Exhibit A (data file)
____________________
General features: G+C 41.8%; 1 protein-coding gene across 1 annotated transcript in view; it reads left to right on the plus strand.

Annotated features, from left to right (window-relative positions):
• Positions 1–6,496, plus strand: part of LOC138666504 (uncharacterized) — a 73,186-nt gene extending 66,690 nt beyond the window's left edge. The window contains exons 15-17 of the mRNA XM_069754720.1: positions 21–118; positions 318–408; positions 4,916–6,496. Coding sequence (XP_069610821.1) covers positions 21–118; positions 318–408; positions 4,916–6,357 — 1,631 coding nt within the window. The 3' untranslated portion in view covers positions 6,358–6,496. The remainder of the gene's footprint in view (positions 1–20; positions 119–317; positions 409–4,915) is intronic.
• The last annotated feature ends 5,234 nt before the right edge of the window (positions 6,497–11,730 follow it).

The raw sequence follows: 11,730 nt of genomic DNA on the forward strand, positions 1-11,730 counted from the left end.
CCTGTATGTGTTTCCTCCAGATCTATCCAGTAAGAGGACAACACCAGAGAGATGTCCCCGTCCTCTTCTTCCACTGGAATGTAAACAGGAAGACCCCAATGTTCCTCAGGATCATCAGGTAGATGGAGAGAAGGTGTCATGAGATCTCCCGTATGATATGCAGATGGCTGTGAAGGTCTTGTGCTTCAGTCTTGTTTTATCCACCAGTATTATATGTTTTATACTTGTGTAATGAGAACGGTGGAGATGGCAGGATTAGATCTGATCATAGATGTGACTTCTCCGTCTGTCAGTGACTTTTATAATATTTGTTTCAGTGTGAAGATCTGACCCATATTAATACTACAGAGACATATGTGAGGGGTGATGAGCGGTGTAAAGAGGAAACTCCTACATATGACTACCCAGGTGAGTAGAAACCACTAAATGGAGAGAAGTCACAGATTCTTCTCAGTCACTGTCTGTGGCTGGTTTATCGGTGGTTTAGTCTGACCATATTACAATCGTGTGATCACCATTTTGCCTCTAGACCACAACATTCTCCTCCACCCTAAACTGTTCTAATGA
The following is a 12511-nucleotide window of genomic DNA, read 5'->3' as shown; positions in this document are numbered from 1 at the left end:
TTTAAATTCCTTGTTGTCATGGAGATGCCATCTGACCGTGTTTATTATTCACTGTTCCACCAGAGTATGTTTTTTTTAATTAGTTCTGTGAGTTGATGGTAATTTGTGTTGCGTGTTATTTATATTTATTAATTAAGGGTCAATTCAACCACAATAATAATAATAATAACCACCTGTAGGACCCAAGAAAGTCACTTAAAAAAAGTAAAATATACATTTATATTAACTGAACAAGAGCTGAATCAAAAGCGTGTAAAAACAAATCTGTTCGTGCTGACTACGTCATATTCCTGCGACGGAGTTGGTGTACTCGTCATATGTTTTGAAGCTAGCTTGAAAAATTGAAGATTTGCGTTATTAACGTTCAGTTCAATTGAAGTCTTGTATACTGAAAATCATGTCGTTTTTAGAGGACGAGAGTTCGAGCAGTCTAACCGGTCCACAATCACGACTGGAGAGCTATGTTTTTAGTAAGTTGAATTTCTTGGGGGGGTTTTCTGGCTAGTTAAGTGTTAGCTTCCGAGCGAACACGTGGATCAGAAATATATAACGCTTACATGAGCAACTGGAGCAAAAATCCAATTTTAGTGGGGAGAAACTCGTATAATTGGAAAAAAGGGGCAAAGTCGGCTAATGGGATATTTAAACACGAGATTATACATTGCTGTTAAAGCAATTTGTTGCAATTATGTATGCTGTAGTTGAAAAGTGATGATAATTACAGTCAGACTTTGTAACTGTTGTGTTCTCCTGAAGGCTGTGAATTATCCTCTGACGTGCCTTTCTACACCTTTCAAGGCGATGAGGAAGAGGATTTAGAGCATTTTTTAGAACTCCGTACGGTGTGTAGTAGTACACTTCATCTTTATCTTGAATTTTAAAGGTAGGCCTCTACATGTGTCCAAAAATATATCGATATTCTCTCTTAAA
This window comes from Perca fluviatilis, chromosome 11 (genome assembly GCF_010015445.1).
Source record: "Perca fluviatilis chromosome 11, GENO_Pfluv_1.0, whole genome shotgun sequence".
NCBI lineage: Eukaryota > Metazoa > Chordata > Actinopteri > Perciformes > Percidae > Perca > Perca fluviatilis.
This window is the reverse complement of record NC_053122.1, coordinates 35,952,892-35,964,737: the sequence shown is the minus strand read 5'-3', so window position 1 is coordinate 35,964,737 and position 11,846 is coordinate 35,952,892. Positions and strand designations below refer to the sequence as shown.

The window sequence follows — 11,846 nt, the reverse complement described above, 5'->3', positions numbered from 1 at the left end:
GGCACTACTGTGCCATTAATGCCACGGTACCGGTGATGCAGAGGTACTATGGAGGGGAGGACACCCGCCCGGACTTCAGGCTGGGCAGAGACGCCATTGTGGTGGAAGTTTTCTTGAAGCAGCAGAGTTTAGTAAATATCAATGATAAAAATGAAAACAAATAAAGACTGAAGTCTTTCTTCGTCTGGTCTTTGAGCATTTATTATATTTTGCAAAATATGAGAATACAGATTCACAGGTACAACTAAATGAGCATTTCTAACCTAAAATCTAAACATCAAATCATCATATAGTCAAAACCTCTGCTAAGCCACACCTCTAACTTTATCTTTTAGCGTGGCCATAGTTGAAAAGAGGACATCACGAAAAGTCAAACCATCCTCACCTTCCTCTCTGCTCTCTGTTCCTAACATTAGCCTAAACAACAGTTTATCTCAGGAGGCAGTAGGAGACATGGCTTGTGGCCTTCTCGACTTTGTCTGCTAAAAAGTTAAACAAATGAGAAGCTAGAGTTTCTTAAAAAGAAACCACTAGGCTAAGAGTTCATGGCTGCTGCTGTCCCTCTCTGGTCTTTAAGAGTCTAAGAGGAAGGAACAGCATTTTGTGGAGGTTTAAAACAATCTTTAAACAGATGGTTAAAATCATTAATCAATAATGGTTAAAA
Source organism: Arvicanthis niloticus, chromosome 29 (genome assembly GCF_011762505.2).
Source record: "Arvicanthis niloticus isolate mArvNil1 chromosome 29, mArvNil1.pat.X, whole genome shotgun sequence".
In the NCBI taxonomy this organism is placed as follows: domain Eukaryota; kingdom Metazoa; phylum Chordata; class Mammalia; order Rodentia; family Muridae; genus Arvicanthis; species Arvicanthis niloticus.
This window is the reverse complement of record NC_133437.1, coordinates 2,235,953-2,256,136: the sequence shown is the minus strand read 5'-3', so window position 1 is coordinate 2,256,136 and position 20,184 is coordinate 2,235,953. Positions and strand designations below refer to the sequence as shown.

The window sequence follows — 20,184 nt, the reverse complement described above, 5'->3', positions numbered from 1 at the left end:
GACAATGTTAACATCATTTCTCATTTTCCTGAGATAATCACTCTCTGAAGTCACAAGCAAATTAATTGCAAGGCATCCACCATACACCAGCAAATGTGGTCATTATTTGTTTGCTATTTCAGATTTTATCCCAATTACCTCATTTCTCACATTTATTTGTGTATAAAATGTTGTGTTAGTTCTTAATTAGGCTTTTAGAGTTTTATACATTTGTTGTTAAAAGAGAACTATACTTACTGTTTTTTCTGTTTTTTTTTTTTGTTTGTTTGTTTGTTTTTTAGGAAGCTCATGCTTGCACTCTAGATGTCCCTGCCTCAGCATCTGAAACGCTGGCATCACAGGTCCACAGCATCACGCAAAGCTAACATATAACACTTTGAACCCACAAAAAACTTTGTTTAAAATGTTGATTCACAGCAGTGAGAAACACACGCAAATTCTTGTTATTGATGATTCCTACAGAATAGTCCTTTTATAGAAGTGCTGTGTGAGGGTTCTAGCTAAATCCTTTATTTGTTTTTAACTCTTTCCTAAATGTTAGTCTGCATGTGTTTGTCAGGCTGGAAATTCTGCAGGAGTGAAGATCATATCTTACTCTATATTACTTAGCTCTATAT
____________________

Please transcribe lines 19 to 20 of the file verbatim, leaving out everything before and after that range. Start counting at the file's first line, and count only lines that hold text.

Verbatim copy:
The window sequence follows — 20,184 nt, the reverse complement described above, 5'->3', positions numbered from 1 at the left end:
GACAATGTTAACATCATTTCTCATTTTCCTGAGATAATCACTCTCTGAAGTCACAAGCAAATTAATTGCAAGGCATCCACCATACACCAGCAAATGTGGTCATTATTTGTTTGCTATTTCAGATTTTATCCCAATTACCTCATTTCTCACATTTATTTGTGTATAAAATGTTGTGTTAGTTCTTAATTAGGCTTTTAGAGTTTTATACATTTGTTGTTAAAAGAGAACTATACTTACTGTTTTTTCTGTTTTTTTTTTTTGTTTGTTTGTTTGTTTTTTAGGAAGCTCATGCTTGCACTCTAGATGTCCCTGCCTCAGCATCTGAAACGCTGGCATCACAGGTCCACAGCATCACGCAAAGCTAACATATAACACTTTGAACCCACAAAAAACTTTGTTTAAAATGTTGATTCACAGCAGTGAGAAACACACGCAAATTCTTGTTATTGATGATTCCTACAGAATAGTCCTTTTATAGAAGTGCTGTGTGAGGGTTCTAGCTAAATCCTTTATTTGTTTTTAACTCTTTCCTAAATGTTAGTCTGCATGTGTTTGTCAGGCTGGAAATTCTGCAGGAGTGAAGATCATATCTTACTCTATATTACTTAGCTCTATAT